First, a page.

LAFAYETTE — City-parish government has little financial cushion left after heavily tapping its savings account to balance the budget in recent years, auditors told Lafayette City-Parish Council members on Tuesday.
The city’s general fund — the bulk of the budget — should have enough savings banked away to support government operations for about 60 days, said Burton Kolder, whose firm presented the results of the annual audit at Tuesday’s council meeting.
“You only have a 16-day cushion,” Kolder told council members.
Kolder said the financial cushion should be from $14 million to $15 million, money that could carry local government through a major emergency or an economic downturn.
He said the city’s general fund now has about $3.8 million available for use if expenses for this year are in line with the budget.
“It’s something that this council needs to address going forward,” Kolder said.
City-parish government has dipped deeply into prior-year savings to balance the budget this year and last year, using about $5 million of savings in 2010 and $9.7 million of savings in 2011, according to the audit.
The city’s general fund ended the 2011 budget year with about $9.1 million in the savings account, but more than half of that is budgeted in the current year, leaving only about $3.8 million in savings, according to the audit.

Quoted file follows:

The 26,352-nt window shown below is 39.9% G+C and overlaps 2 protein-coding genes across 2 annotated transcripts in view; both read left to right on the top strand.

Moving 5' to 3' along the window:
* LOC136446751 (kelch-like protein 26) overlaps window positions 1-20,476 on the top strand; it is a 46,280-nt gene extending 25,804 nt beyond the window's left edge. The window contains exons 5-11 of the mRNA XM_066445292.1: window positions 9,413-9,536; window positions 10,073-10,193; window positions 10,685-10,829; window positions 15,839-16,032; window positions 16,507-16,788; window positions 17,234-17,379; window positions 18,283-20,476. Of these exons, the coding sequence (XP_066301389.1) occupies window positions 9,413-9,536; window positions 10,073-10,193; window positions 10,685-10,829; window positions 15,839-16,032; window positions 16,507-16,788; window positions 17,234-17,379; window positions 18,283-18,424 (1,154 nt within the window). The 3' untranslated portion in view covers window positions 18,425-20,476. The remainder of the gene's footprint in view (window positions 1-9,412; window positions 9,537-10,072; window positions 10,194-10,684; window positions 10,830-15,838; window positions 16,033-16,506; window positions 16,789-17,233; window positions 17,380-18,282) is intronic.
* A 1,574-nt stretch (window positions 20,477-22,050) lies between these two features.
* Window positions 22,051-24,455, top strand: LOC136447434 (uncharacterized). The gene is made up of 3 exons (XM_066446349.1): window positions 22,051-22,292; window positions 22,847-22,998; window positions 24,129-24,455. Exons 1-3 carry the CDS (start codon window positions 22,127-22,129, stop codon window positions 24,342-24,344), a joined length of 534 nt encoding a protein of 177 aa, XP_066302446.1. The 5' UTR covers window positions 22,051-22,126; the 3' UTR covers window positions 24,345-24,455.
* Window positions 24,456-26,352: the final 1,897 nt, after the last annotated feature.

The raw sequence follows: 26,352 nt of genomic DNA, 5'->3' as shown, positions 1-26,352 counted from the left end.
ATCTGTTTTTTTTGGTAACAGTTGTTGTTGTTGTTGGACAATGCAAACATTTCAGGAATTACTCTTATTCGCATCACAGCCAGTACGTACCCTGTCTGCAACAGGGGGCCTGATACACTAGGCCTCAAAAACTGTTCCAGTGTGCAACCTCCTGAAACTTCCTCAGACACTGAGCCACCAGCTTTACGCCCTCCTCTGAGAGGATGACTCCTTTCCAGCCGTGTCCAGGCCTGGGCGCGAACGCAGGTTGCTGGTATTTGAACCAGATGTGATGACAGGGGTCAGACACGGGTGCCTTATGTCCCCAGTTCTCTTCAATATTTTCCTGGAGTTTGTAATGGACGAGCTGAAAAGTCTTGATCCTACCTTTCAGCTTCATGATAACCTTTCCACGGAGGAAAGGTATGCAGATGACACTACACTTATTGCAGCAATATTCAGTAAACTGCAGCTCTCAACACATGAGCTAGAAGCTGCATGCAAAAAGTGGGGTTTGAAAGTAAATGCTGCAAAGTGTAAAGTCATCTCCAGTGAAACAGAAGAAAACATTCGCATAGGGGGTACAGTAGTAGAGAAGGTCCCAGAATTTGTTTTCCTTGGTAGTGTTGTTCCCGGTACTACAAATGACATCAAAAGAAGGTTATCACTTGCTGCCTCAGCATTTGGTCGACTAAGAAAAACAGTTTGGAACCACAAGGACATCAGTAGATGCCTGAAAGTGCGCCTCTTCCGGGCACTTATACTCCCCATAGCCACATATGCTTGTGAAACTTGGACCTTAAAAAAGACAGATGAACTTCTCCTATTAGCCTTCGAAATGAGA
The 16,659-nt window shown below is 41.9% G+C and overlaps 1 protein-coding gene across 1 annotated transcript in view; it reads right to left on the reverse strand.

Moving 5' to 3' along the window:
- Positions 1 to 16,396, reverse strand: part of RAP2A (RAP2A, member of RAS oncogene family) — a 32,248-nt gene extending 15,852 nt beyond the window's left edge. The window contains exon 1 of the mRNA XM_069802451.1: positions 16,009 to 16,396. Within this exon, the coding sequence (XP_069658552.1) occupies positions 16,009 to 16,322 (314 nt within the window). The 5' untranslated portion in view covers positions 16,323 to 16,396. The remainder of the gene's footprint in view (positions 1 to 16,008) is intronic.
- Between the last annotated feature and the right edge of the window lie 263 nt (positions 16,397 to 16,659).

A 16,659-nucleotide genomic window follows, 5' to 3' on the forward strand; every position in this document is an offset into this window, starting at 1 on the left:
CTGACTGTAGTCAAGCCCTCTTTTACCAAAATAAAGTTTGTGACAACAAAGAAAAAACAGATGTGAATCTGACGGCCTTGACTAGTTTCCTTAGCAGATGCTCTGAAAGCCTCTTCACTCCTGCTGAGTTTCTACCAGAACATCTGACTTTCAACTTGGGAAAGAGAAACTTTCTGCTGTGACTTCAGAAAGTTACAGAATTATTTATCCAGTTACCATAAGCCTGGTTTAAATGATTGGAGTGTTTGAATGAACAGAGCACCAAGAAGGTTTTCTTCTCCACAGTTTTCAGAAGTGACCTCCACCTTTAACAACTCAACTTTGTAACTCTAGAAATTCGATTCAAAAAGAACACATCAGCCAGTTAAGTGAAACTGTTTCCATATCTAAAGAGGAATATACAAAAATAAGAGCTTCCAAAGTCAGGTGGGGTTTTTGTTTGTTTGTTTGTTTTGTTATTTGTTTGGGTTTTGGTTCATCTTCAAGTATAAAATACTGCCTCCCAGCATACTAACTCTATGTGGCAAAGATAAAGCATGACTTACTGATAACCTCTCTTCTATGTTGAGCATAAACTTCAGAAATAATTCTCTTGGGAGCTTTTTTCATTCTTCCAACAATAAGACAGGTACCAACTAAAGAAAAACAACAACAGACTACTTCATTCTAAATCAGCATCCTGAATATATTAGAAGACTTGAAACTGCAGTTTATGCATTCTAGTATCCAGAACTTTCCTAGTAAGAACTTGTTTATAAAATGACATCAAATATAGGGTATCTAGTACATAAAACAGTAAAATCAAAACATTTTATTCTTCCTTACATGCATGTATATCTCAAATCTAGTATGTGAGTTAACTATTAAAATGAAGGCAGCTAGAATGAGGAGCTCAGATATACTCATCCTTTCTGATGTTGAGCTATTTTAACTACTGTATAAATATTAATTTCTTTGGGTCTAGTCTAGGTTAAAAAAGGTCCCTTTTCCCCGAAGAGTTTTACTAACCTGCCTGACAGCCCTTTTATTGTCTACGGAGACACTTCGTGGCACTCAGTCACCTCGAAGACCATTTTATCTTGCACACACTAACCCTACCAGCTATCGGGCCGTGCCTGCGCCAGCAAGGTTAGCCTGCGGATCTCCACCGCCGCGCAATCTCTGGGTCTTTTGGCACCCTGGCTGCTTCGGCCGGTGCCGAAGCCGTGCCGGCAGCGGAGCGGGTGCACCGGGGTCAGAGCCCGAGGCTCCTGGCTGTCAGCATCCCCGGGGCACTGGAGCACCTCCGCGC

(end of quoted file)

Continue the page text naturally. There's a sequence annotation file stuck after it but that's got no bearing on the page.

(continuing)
The budget problems are due in large part to rising costs for health-care and retirement expenses.
The council had few comments on the auditor’s report.
Many of the financial issues have been discussed in recent weeks, and cuts are expected in the 2013 budget that is being prepared.
City-Parish Chief Financial Officer Lorrie Toups warned council members in March that $5 million in reductions might be needed to maintain a status quo budget.
The administration has asked department heads to look for areas that can be cut, but no specifics have been identified at this time.
Some council members have pushed to eliminate spending for social service agencies, arts organizations, festivals and supplemental funding for the Cajundome.
The administration has trimmed some expenses in the current budget, nixing employee raises this year and implementing a policy that requires the administration to approve the filling of any vacancies.
Auditors also noted that the city-owned telecommunications service, LUS Fiber, continues to operate at a loss.
Toups has said LUS Fiber is still in the start-up phase, so the losses are expected.
The service launched in 2009.
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